Despite all that, the department did not reveal the names of the men involved or apprise the public of any history of complaints leveled against them. The officers’ names became known because of an accident report Mr. Grays obtained at the 71st Precinct station house, which identified them. After Mr. Grays was taken away by the police officers in an unmarked car, that vehicle had hit another in front of it.
Secrecy is, in essence, protocol. It is required by a controversial lawpassed 40 years ago, Section 50-a of the state’s civil rights code, which protects officers’ personnel records from public view, enshrining the suppression of information around police misconduct as governance.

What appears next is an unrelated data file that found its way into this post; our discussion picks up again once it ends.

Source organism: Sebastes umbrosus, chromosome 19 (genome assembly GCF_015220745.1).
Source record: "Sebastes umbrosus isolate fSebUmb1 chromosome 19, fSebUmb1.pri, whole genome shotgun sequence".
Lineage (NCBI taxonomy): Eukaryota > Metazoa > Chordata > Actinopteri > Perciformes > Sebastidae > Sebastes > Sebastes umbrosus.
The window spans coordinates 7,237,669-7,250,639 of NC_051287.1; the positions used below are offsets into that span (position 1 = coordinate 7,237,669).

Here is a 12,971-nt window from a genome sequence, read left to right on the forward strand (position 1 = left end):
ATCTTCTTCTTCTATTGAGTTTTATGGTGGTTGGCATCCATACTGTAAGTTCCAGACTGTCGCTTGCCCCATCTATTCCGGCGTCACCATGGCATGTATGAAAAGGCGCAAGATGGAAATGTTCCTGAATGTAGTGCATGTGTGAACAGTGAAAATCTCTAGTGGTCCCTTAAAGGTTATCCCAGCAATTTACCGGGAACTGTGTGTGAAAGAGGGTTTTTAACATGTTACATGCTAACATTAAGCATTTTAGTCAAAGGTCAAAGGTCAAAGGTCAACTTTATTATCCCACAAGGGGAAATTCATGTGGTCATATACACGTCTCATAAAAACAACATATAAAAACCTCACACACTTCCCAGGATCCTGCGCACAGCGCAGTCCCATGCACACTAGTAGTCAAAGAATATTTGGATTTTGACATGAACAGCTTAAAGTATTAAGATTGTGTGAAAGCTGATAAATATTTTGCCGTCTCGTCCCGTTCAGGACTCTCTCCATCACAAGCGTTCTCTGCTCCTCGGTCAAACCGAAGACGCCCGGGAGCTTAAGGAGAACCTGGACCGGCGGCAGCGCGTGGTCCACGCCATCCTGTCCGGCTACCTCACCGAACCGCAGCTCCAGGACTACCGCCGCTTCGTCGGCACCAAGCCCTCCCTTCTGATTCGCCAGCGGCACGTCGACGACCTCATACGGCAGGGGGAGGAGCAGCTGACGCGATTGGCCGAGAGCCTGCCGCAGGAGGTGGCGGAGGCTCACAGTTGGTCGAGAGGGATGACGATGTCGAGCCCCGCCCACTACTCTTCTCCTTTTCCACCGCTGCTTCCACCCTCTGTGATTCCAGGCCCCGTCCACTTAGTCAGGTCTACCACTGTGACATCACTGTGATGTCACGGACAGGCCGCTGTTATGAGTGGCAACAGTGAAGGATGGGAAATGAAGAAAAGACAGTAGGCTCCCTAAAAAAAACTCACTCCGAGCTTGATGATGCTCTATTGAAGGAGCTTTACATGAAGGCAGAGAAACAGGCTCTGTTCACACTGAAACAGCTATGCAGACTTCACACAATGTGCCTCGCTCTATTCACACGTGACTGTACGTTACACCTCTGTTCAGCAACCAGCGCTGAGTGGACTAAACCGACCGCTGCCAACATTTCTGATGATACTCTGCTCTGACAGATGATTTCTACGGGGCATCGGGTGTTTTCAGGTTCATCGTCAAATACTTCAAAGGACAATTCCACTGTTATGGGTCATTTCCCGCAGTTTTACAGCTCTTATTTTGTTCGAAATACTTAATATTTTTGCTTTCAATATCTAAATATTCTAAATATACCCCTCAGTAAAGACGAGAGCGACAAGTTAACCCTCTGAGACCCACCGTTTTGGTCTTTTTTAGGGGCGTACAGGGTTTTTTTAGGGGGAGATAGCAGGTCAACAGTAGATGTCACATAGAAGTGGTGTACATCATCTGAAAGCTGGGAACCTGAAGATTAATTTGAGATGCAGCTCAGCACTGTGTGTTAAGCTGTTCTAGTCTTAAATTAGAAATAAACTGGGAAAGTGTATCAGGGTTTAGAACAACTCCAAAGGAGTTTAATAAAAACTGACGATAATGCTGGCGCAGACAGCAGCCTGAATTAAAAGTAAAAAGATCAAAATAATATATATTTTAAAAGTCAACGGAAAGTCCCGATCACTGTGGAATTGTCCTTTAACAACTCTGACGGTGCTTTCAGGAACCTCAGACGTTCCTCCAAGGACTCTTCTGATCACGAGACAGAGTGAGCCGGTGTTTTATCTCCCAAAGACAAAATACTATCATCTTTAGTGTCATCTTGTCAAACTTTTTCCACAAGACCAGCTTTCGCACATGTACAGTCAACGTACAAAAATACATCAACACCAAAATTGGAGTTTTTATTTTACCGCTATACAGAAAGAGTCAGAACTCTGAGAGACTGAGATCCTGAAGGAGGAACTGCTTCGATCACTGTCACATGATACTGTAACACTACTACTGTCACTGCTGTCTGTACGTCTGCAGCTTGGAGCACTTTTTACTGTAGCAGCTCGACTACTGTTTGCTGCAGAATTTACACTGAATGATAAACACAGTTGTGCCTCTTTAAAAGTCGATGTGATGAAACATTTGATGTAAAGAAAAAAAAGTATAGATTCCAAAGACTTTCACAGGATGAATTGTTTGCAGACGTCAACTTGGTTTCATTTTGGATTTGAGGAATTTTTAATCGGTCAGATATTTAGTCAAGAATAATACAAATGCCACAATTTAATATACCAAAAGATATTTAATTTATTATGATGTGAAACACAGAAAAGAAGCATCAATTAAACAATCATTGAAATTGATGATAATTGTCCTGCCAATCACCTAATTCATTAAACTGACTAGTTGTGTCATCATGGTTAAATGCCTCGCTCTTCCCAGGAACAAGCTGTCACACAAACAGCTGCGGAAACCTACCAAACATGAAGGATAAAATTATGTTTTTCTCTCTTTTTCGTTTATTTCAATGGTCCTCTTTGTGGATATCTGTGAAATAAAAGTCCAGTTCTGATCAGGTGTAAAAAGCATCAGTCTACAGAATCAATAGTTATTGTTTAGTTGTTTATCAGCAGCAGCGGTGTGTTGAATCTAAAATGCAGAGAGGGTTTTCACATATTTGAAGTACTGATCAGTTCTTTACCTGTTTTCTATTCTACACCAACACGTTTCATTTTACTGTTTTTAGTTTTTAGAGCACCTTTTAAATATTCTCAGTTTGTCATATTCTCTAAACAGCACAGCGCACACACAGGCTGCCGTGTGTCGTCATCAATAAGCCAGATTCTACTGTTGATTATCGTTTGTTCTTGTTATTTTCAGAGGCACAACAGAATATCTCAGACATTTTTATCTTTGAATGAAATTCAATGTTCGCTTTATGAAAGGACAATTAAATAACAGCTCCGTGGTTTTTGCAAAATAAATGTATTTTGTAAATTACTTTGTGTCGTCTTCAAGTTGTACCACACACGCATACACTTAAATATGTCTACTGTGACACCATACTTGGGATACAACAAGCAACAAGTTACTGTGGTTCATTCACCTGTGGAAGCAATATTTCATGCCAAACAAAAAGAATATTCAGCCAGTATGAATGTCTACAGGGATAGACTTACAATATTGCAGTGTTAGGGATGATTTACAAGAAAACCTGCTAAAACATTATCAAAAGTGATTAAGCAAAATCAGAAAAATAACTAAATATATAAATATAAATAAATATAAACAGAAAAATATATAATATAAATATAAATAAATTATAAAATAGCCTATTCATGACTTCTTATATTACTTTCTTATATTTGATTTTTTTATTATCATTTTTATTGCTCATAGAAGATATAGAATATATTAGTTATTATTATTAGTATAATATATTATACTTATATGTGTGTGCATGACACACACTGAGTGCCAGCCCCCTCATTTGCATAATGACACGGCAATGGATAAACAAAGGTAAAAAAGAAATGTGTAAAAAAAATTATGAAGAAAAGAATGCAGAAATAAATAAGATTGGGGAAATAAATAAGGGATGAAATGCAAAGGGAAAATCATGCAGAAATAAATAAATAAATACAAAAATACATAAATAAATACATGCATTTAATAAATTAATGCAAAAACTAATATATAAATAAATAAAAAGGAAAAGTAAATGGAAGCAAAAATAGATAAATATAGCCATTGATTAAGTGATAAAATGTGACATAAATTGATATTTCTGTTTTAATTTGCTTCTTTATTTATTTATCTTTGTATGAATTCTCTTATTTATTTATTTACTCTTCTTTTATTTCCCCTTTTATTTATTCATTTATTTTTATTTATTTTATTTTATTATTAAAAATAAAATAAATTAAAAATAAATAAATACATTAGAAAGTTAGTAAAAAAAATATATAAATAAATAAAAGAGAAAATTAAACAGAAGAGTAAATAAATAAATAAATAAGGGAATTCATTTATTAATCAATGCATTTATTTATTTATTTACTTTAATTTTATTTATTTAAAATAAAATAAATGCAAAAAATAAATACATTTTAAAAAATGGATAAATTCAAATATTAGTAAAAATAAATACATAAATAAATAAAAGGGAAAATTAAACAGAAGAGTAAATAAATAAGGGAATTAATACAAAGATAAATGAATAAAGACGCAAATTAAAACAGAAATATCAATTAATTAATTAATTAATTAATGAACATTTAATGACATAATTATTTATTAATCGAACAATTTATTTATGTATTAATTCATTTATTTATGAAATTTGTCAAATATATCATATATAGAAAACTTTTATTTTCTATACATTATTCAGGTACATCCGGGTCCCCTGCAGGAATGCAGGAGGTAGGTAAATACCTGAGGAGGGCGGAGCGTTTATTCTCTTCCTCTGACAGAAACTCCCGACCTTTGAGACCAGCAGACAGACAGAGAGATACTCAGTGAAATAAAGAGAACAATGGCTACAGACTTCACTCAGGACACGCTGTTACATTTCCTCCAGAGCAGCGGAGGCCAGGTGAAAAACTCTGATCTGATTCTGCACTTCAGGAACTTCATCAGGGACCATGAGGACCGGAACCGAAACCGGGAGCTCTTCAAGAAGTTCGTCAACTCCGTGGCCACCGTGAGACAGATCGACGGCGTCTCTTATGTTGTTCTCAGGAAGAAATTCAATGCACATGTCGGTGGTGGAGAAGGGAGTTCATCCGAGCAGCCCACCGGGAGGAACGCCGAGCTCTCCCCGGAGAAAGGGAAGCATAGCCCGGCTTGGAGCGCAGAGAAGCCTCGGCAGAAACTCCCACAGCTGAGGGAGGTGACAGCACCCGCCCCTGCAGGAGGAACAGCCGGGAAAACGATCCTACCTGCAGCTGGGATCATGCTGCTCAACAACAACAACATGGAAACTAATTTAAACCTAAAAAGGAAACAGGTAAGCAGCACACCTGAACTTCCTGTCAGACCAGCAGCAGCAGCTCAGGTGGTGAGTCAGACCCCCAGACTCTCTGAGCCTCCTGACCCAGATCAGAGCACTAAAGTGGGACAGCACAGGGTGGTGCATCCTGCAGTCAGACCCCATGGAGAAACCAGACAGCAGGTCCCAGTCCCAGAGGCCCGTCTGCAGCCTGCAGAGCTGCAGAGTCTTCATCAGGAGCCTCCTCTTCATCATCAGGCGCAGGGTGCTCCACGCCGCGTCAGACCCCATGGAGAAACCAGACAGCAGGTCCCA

Had Mr. Grays, in his 27 years, accumulated a litany of petty offenses and low-level drug possession charges, we would almost surely know about them. One comparatively less glaring dimension of the hypocrisy that surrounds cases in which ordinary people are harmed or killed by those entrusted to protect them is the vast difference in the way that law enforcement handles the biographies of those people. A system that safeguards the names of police officers above all else often too easily accommodates the tainting of victims. The most notorious example occurred 16 years ago, when Mayor Rudolph W. Giuliani authorized the release of Patrick Dorismond’s arrest record after Mr. Dorismond had become the third unarmed black man shot and killed by New York City police officers in approximately a year. When asked to respond to criticism that he had been vilifying the dead man, the mayor only delivered his rebuke more emphatically, claiming that Mr. Dorismond was not “an altar boy.”